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been established to verify that the new products are meeting the requirements at each gate and they are on schedule, a series of progressive milestones are then developed to manage progress between the decision checkpoints. Once the business filters, the stage gate process, and milestones are in place, we can now use the information to develop a resource management program. With this information we should be able to identify the key resources needed and any constraints that require attention. Using a rough cut capacity planning process, we can identify each of the skill sets and competencies needed across all the new products and the timing of when those resources will be needed. This enables us to evaluate the feasibility of the total plan and to identify and locate the potential gaps that may hinder our ability to successfully execute the new product plan. The gaps must be identified as part of the product management review step of the sales and operations planning process. Further, to be effective, recommendations must be provided to senior management as to how those gaps will be resolved. The product management review step in the sales and operations planning process includes inputs such as the brand/product strategy, the stage gate plan for each new product, the status of each new product against its milestones, the rough cut resource requirements, and any marketing initiatives or promotions supporting the new product initiatives (figure 3). These inputs are essential for the new product review meeting which is attended by representatives from research and development, product development; as well as appropriate product managers and business unit managers. The product management review Strategic management July 07 Businessexcellence 11 figure 2 Integrated Business Management - S&OP critical for senior management to have visibility into the new product development process so they can effectively manage the aggregate flow of these new products to assure that the business plan will be met. They must ask whether there are enough viable new products coming through the pipeline to support the business plan, and whether those new products are on schedule. The product development step begins with a brand or product strategy that must align with the company’s strategic direction and objectives. Each new product must relate directly to at least one business strategy. All of the new product ideas should be evaluated against a series of business filters to ensure alignment to the strategy. If the product idea fits the business strategy, it is then prioritized and the resources are provided to support the activities needed to develop and bring the new product to market. In this step senior management should also determine whether this is the best use of business resources compared with other potential activities and whether the correct priority has been assigned. Once the new product passes the business filter checkpoint and has been assigned a priority relative to the other new products in development, it enters a project control process that includes decision checkpoints that review the status of the project. Typically, companies are using a stage gate process to manage their new product process. In the stage gate process, as new products move through the various development stages, there are specific checkpoints where a review and evaluation take place to ensure that the deliverables of that stage have been achieved. Until those deliverables are met, the project cannot move forward into the next stage. Senior management needs to know if each new product in this step has achieved the specified criteria for this stage of development. If not, a decision must be made whether to stop the development completely, rework the stage, or redesign the product. After the stage gate process has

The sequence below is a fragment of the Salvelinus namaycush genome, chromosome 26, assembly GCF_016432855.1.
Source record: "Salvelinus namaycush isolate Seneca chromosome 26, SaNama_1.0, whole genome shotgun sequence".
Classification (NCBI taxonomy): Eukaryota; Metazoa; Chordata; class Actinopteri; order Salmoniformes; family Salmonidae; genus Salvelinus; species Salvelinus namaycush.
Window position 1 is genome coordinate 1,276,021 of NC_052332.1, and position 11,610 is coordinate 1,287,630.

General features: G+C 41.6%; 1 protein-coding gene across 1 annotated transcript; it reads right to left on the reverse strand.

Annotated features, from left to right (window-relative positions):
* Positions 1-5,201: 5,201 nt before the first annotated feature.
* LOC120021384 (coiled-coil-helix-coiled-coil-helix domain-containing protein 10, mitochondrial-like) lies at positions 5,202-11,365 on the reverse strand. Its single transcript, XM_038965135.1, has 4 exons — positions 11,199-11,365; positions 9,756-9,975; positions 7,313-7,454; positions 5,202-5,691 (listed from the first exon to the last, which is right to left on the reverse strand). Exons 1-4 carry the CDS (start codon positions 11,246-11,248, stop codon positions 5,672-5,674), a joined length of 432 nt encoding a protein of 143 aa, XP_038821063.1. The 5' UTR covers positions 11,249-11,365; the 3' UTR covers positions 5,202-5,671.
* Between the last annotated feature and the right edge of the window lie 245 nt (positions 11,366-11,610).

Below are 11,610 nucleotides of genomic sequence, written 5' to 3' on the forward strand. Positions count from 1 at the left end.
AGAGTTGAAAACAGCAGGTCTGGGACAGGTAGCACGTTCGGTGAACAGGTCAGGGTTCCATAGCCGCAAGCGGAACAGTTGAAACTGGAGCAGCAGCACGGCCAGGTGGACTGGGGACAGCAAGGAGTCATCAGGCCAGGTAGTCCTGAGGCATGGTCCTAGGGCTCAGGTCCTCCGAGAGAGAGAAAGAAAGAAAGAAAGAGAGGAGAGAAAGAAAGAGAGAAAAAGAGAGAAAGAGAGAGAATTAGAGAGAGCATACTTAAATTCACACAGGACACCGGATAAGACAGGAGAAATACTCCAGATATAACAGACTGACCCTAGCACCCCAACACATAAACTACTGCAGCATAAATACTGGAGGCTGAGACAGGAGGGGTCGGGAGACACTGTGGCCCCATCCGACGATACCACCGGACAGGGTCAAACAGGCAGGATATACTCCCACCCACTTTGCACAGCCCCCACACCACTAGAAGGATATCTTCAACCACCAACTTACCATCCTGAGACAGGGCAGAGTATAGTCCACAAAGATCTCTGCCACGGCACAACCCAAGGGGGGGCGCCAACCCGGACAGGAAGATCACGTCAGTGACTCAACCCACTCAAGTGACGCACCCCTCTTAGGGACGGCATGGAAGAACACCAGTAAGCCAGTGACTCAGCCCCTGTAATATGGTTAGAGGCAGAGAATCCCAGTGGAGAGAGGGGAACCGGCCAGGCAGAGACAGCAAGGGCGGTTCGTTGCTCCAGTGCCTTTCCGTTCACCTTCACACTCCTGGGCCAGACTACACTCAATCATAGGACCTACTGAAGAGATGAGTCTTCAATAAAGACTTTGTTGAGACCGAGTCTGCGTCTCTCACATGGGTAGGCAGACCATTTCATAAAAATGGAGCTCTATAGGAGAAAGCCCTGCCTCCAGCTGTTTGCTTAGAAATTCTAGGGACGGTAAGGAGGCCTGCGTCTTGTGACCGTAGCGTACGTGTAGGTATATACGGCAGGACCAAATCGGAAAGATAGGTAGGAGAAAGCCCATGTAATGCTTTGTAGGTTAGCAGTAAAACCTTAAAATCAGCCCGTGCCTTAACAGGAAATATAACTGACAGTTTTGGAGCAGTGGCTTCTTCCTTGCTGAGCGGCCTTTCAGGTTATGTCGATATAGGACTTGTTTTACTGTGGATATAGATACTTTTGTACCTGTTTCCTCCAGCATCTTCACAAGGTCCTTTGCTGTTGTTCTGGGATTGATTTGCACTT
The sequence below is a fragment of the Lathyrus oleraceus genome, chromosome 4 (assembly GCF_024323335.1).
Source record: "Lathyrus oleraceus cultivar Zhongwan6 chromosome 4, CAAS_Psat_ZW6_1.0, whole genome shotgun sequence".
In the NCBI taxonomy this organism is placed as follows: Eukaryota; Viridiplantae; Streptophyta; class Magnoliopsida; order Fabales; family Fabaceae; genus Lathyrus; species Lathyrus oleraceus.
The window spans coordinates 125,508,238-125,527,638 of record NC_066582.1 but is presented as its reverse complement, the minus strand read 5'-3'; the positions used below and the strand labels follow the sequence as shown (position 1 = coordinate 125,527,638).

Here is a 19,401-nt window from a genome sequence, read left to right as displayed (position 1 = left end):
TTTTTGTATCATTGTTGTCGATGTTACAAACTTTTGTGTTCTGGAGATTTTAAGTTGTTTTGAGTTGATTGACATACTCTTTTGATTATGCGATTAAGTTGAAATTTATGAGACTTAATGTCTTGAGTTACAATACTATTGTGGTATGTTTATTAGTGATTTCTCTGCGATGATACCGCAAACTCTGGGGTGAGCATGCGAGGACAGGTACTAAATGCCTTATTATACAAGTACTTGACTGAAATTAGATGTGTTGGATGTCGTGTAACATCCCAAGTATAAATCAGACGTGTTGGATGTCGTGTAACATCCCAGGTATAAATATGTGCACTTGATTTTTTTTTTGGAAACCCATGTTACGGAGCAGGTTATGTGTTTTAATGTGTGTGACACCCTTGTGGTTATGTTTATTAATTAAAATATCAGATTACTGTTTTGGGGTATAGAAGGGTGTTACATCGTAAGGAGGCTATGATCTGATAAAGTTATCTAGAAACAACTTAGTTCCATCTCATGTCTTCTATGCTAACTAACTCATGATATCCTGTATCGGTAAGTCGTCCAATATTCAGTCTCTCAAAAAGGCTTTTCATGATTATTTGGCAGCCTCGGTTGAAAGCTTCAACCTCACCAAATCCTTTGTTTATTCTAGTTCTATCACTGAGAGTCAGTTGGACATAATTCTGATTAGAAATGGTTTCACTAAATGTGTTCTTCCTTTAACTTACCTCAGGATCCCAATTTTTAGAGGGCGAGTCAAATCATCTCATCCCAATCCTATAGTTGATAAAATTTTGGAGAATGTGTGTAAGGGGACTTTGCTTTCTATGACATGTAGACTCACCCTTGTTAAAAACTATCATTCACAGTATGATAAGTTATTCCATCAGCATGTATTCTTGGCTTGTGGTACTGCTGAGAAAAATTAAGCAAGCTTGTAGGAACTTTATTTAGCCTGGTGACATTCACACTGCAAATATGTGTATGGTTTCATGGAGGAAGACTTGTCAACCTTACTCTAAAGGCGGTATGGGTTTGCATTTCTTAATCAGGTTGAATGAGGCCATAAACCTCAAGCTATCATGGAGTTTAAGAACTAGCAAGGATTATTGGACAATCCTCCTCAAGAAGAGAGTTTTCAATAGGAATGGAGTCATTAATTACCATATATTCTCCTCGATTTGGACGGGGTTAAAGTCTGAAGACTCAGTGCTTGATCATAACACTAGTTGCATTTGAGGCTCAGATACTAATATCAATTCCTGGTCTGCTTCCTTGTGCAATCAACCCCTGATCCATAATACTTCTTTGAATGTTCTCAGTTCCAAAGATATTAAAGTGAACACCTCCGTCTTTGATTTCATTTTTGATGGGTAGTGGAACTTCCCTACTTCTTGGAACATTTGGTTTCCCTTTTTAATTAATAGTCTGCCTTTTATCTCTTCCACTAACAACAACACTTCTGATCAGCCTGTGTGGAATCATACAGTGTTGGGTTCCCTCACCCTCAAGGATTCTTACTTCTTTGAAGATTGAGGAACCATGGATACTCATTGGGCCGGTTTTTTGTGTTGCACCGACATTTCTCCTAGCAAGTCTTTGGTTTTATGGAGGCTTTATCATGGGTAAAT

Businessexcellence July 07 12 step is owned by either the head of product development or the head of marketing. It is facilitated by a new product coordinator who has the accountability to pull all the inputs together prior to the meeting and facilitate the new product meeting. In this meeting, the milestone schedules are reviewed on all new products. Where new products have fallen behind schedule, action plans are established to get them back on schedule. Changes to schedules are approved and all new products entering the process are then checked against the appropriate business filters. Performance to plan in terms of schedules (launches/ gates, milestones on-time) also are measured and used as inputs to the total resources required to accomplish the new product plan. The outputs of this new product review meeting are the new family plans (figure 4), the dashboard (figure 5), and issues arising out of the new product plans that need to be resolved, along with all the assumptions and risks documented. The new family plans are graphical presentations of the demand plan, supply plan, and the resultant inventory plan for all the new products. This provides senior management the visibility into the aggregate amount of new products, and helps them to determine whether there is enough “new” coming along to support the business plan. The dashboard typically is a trafficlight color-coded graphical view of all the new products in terms of schedule and resource requirements. Green indicates the product is on or ahead of schedule, and the resources needed for development are available. Yellow represents a potential problem with either the schedule or the resources needed in the future. Red warns that the schedule is in jeopardy, the resources are not available to support this project, and/or that the launch date will not be met. The outputs from the new product review meeting provide the inputs for other steps in the S&OP process. For example, one set of the output is used in the demand meeting for inclusion in the demand plan. The demand plan is a statement of the total demand on the company for all products, both existing and new. A second use is for the senior management sales and operations planning meeting (called the management business review) where New Product Review Meeting figure 3